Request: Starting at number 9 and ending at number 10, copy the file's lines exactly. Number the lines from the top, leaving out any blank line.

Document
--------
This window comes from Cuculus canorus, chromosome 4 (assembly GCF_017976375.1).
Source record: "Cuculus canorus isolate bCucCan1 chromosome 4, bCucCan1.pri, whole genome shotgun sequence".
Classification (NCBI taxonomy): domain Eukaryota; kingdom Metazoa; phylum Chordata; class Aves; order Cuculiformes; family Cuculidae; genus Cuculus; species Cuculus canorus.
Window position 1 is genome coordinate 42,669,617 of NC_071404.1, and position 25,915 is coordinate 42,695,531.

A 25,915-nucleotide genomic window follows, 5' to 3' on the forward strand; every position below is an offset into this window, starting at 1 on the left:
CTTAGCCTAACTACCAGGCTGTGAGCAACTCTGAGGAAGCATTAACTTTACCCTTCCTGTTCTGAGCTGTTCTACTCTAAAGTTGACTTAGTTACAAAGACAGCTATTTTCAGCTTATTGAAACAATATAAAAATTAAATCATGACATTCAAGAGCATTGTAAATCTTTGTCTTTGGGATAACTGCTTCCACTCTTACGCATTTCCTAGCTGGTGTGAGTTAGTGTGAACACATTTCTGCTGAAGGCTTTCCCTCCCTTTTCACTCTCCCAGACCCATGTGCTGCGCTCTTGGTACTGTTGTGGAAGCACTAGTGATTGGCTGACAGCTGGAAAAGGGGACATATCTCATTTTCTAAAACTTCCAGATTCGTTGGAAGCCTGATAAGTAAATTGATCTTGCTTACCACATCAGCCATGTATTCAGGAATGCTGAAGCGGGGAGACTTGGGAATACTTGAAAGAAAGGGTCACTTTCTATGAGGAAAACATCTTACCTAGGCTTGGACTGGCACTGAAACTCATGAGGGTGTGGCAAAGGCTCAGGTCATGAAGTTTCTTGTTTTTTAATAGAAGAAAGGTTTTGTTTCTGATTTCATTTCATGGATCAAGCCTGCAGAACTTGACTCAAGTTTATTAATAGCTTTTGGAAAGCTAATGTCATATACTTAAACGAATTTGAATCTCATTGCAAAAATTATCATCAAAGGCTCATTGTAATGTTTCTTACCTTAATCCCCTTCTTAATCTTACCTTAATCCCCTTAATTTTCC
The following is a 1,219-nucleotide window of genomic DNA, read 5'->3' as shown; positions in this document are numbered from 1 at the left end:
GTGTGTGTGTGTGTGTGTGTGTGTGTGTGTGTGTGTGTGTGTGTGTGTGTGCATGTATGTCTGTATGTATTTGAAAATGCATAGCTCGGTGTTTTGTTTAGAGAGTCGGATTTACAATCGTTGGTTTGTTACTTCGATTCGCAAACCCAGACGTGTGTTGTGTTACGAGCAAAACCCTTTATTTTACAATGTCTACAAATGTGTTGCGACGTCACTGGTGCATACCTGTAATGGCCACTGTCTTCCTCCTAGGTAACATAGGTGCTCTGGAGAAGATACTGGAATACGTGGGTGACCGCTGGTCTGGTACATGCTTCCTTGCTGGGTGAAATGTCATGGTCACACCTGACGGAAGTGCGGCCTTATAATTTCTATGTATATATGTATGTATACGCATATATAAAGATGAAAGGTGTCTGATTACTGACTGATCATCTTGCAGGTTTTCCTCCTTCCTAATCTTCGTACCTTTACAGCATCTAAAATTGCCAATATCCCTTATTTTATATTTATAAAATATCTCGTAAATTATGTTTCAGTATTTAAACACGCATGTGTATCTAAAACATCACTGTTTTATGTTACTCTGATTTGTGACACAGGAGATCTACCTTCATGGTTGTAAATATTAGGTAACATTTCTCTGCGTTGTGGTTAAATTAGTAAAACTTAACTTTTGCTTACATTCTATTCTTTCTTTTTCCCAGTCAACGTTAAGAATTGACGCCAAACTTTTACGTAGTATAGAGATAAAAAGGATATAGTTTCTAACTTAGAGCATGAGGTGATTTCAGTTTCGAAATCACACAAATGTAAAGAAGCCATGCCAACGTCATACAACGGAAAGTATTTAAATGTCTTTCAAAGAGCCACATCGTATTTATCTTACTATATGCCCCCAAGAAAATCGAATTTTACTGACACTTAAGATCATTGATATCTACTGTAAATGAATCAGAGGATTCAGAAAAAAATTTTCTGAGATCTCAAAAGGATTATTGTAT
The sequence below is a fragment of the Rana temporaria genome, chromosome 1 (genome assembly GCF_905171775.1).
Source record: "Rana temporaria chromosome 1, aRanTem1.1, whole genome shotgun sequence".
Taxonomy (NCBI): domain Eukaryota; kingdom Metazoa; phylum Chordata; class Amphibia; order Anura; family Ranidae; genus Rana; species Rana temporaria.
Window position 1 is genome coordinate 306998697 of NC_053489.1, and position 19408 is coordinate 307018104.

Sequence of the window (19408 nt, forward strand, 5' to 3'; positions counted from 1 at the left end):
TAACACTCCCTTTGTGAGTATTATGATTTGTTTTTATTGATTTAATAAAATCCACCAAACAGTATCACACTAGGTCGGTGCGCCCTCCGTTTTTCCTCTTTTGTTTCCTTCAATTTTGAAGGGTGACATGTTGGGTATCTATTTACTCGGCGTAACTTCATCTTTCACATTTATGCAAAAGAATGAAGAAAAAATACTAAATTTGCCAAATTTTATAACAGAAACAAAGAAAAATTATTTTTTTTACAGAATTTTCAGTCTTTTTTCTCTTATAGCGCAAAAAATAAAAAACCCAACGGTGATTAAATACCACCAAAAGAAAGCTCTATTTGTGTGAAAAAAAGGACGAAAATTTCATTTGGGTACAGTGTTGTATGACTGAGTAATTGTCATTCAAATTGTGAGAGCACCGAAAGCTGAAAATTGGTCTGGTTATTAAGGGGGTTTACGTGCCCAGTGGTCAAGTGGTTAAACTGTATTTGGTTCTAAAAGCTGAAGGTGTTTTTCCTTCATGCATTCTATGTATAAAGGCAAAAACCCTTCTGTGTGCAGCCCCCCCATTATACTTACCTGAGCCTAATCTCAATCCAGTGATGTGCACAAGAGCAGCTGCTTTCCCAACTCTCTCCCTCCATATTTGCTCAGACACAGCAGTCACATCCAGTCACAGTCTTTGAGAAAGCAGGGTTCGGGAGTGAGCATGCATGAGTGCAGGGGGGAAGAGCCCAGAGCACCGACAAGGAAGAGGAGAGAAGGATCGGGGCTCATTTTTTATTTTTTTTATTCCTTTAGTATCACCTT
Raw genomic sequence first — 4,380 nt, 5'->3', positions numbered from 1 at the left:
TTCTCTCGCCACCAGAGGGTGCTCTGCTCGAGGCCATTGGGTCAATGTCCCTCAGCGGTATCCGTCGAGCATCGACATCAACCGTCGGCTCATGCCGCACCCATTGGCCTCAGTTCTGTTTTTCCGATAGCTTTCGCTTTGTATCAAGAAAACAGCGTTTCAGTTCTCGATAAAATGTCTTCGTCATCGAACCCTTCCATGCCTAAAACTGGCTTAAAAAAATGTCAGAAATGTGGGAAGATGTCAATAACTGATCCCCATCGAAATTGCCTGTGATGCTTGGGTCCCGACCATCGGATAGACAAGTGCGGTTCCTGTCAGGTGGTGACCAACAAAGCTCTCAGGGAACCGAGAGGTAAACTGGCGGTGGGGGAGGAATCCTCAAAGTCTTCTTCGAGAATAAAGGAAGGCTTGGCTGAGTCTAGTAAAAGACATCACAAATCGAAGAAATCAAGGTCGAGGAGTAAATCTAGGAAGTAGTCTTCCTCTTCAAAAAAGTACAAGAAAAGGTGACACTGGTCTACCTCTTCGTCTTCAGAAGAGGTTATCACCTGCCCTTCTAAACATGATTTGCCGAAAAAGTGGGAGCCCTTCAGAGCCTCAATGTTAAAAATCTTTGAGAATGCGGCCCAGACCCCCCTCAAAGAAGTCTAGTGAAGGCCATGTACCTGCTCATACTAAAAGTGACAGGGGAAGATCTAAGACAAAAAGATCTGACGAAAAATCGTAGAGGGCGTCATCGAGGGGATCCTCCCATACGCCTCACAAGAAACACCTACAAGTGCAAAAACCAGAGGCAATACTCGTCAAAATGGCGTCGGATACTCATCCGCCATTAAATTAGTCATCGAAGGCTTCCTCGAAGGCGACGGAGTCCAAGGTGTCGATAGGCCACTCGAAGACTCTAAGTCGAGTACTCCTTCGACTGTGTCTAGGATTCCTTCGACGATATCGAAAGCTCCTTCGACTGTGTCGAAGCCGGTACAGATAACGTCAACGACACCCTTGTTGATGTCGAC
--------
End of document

The sequence below is a fragment of the Rana temporaria genome, chromosome 1 (genome assembly GCF_905171775.1).
Source record: "Rana temporaria chromosome 1, aRanTem1.1, whole genome shotgun sequence".